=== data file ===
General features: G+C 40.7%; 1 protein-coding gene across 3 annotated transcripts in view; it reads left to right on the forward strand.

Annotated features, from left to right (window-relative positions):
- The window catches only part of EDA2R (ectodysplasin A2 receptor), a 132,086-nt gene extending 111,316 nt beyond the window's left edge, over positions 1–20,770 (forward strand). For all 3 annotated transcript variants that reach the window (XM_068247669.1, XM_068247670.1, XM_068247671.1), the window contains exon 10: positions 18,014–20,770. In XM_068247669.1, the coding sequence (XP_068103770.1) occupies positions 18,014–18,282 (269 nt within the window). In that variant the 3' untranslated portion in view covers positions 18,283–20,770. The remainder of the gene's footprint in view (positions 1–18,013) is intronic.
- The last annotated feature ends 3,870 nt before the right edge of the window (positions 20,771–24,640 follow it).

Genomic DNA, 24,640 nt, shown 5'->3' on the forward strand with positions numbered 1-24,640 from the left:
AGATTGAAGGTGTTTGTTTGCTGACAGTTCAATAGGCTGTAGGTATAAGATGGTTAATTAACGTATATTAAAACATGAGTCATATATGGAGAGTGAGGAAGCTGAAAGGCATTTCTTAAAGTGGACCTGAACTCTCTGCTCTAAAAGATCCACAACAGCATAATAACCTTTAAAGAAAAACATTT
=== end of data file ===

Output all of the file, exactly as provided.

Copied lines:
General features: G+C 40.7%; 1 protein-coding gene across 3 annotated transcripts in view; it reads left to right on the forward strand.

Annotated features, from left to right (window-relative positions):
- The window catches only part of EDA2R (ectodysplasin A2 receptor), a 132,086-nt gene extending 111,316 nt beyond the window's left edge, over positions 1–20,770 (forward strand). For all 3 annotated transcript variants that reach the window (XM_068247669.1, XM_068247670.1, XM_068247671.1), the window contains exon 10: positions 18,014–20,770. In XM_068247669.1, the coding sequence (XP_068103770.1) occupies positions 18,014–18,282 (269 nt within the window). In that variant the 3' untranslated portion in view covers positions 18,283–20,770. The remainder of the gene's footprint in view (positions 1–18,013) is intronic.
- The last annotated feature ends 3,870 nt before the right edge of the window (positions 20,771–24,640 follow it).

Genomic DNA, 24,640 nt, shown 5'->3' on the forward strand with positions numbered 1-24,640 from the left:
AGATTGAAGGTGTTTGTTTGCTGACAGTTCAATAGGCTGTAGGTATAAGATGGTTAATTAACGTATATTAAAACATGAGTCATATATGGAGAGTGAGGAAGCTGAAAGGCATTTCTTAAAGTGGACCTGAACTCTCTGCTCTAAAAGATCCACAACAGCATAATAACCTTTAAAGAAAAACATTT